WARNING: The following contains spoilers for Watership Down, streaming now on Netflix.
When Richard Addams published Watership Down in 1972, he was releasing more than a talking animal adventure; the novel was a statement on the sociopolitical state of England, particularly in terms of housing and how the lower class survived. The book was blunt, conveying its message via a group of brave rabbits who moved to a new home in order to eke out a better life.
As his cast braved severe weather, humans and farms hunting them, traffic, other wicked rabbits, as well as nature's predators, Addams carved out a dark tale. However, as gloomy as the 1978 movie and the 1999 TV series got, they weren't nearly as bleak or frightening as Netflix's new adaptation.
The miniseries, a joint venture with BBC, takes the dark aesthetic of Addams' story to a whole new level. Sure, there are cute scenes with Hazel, Fiver and the rest eating carrots and burrowing in the lush green at Watership Down, their new home -- sequences we find in each adaptation -- but when this new miniseries goes dark, it's a whole new level of horror.
Previous animation styles didn't really reflect the morbid nature of this world, but with modern technological advancements, this new take is creepy as heck, especially when depicting Fiver's clairvoyance. What's even more astounding is this series doesn't even utilize excessive blood and gore to get this effect across. When it gets dark, it's a Zack Snyder-esque world, grimy and ominous, with director Noam Murro bringing the violence to the fore with ease. The rabbits' biting, slapping, scratching and kicking is genuinely upsetting, as the warring communities fight for territory.
Most of this darkness comes at Efrafa, the colony run by General Woundwort. It's akin to the Governor's colony in AMC's The Walking Dead, desaturated in color and not as bright as the rest of the world, a contrast designed to set the tone for what's to come. We see rabbits being marked, which designates them a rank, and it's excruciating to watch as it reminds us of slaves being branded. And it's all done slowly and patiently via soldiers' claws, as if Murro wanted to send chills down our spines like the Saw movies did.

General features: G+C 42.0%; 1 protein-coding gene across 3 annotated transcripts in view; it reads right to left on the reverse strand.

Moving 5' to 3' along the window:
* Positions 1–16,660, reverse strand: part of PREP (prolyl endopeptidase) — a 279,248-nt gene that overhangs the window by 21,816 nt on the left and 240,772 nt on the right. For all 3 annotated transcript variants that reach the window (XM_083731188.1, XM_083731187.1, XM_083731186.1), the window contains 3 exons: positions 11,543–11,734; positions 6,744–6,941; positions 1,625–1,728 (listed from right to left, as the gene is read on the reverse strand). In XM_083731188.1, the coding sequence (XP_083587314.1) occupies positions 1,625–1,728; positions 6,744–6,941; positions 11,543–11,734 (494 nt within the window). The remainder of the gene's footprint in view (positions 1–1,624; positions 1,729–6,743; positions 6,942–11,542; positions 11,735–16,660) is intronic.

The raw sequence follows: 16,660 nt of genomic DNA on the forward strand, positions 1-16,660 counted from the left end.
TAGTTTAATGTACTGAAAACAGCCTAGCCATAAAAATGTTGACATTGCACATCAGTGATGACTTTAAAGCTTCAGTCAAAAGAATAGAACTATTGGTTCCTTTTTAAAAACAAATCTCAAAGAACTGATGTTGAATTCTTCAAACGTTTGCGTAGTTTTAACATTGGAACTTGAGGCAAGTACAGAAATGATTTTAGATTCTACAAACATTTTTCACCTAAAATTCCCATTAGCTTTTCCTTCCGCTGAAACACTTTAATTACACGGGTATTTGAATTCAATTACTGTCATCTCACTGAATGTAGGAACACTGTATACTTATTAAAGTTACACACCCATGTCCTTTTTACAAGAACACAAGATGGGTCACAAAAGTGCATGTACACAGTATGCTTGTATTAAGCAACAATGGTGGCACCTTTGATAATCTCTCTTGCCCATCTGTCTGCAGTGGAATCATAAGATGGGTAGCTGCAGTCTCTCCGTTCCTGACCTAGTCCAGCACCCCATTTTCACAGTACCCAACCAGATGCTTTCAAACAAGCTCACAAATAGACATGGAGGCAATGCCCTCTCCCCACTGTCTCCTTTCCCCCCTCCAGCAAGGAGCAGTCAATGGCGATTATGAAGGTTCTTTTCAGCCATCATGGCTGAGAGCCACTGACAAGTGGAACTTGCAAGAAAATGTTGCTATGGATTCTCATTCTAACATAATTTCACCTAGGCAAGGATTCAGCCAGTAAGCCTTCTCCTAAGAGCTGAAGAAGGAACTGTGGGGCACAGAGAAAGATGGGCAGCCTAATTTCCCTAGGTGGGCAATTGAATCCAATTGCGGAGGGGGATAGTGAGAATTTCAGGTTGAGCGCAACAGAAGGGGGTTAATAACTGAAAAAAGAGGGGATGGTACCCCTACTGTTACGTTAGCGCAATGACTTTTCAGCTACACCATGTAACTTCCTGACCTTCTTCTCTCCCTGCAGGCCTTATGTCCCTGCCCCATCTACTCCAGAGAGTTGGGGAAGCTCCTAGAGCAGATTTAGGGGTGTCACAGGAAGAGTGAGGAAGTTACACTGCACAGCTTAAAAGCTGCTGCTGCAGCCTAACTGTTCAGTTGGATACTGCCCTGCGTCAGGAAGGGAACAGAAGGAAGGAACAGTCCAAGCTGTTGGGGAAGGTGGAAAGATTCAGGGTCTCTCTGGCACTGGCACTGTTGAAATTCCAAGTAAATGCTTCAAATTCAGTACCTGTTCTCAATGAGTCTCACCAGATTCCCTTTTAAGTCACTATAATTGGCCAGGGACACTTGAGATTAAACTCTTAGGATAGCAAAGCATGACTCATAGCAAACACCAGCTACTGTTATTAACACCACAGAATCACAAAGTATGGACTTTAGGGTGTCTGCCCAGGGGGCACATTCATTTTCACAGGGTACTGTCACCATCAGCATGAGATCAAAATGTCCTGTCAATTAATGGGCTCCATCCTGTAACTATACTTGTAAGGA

The darkness only increases when Hyzenthal and Clover realize that does are tolerated simply for breeding purposes, and as Woundwort's men intimidate and scare them, there's blatantly implied rape. Yes, it's that sinister. It's such a sinister scene, presented in a manner so disturbing, it makes an already-depressing story all the more uncomfortable. The way the one-eyed Woundwort, the ugliest version of the villain we've seen to date, propositions Clover to be his queen in exchange for not letting his bucks hurt the other does is downright sadistic.
These four episodes up the ante by making action spectacles out of the humans hunting rabbits, the destruction of Hazel's first warren by mankind and their excavation project, the way cats, foxes and dogs come after the rabbits, etc. It's not the light Disney animation we saw in the old adaptations, and this style of CGI helps create an unpredictable air to the show. This is best represented when Woundwort's army tries to beat Hazel's crew in the rain, with lightning crashing down at night at Efrafa as they try to escape with does.
It gets even worse when Efrafa invades Watership Down. At any given point, you couldn't predict who'd die. It's a testament to the dark tapestry the director lays down that Captain Holly's death hits you on an emotional level. The way we see bucks stomping his motionless body on the ground for pleasure, beckoning the others to come save him is utterly unforgiving and genuinely disturbing, a cruel act is a big change to the book's finale, making this version of Watership Down its own dark, dark story.
Watership Down, now streaming on Netflix, stars James McAvoy, Nicholas Hoult, Jogn Boyega, Ben Kingsley, Daniel Kaluuya, Gemma Arterton, Anne-Marie Duff, Olivia Colman, Peter Capaldi, Adewale Akinnuoye-Agbaje, Tom Wilkinson, Taron Egerton, Rosie Day, Rosamund Pike, Gemma Chen and Miles Jupp.